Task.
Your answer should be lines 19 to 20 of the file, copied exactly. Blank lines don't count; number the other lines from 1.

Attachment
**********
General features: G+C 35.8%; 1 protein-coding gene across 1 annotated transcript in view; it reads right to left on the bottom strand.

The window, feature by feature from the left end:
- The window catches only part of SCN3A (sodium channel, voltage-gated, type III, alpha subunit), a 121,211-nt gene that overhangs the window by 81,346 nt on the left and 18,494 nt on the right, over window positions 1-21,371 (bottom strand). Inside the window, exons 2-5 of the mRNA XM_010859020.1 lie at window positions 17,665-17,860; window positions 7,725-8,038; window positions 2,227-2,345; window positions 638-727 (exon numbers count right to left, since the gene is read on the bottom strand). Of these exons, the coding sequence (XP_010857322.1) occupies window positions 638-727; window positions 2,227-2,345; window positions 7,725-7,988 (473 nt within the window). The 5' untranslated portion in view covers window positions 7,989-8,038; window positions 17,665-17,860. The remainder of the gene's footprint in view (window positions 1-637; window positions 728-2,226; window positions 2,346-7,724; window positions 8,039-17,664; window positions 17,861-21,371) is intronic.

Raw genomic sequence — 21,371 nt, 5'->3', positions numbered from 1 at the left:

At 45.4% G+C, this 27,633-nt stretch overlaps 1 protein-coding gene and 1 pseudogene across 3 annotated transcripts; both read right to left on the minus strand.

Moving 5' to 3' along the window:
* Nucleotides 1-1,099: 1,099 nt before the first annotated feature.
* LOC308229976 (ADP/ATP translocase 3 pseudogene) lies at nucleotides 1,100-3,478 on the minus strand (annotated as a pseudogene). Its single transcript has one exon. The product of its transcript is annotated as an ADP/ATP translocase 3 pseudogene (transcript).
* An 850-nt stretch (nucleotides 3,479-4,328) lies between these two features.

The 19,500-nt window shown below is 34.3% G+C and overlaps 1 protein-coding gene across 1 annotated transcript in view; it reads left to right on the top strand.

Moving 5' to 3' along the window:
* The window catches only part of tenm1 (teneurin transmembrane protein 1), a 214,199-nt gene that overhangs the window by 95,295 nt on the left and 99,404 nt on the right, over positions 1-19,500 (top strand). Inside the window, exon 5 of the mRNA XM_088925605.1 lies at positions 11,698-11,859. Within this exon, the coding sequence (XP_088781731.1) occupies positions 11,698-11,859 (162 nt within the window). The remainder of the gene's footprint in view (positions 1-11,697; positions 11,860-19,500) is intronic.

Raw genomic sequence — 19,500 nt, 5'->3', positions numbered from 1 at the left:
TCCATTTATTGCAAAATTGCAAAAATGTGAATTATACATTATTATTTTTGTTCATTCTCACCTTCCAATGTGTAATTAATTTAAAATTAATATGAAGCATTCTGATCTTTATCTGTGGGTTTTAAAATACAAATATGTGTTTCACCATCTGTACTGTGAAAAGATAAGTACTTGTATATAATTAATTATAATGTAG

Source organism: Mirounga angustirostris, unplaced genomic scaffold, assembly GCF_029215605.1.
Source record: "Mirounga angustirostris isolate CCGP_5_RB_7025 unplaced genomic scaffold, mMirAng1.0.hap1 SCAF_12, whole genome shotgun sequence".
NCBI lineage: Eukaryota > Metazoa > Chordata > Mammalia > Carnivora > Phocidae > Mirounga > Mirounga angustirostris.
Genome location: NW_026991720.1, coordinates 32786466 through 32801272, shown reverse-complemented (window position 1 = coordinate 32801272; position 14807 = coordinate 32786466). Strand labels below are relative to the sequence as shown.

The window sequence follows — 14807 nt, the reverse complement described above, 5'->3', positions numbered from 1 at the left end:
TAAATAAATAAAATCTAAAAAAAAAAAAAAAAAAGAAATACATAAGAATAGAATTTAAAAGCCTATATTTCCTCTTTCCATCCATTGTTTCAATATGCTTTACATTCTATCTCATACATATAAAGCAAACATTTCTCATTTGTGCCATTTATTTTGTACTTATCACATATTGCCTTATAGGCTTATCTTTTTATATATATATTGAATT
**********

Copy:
The window sequence follows — 14807 nt, the reverse complement described above, 5'->3', positions numbered from 1 at the left end:
TAAATAAATAAAATCTAAAAAAAAAAAAAAAAAAGAAATACATAAGAATAGAATTTAAAAGCCTATATTTCCTCTTTCCATCCATTGTTTCAATATGCTTTACATTCTATCTCATACATATAAAGCAAACATTTCTCATTTGTGCCATTTATTTTGTACTTATCACATATTGCCTTATAGGCTTATCTTTTTATATATATATTGAATT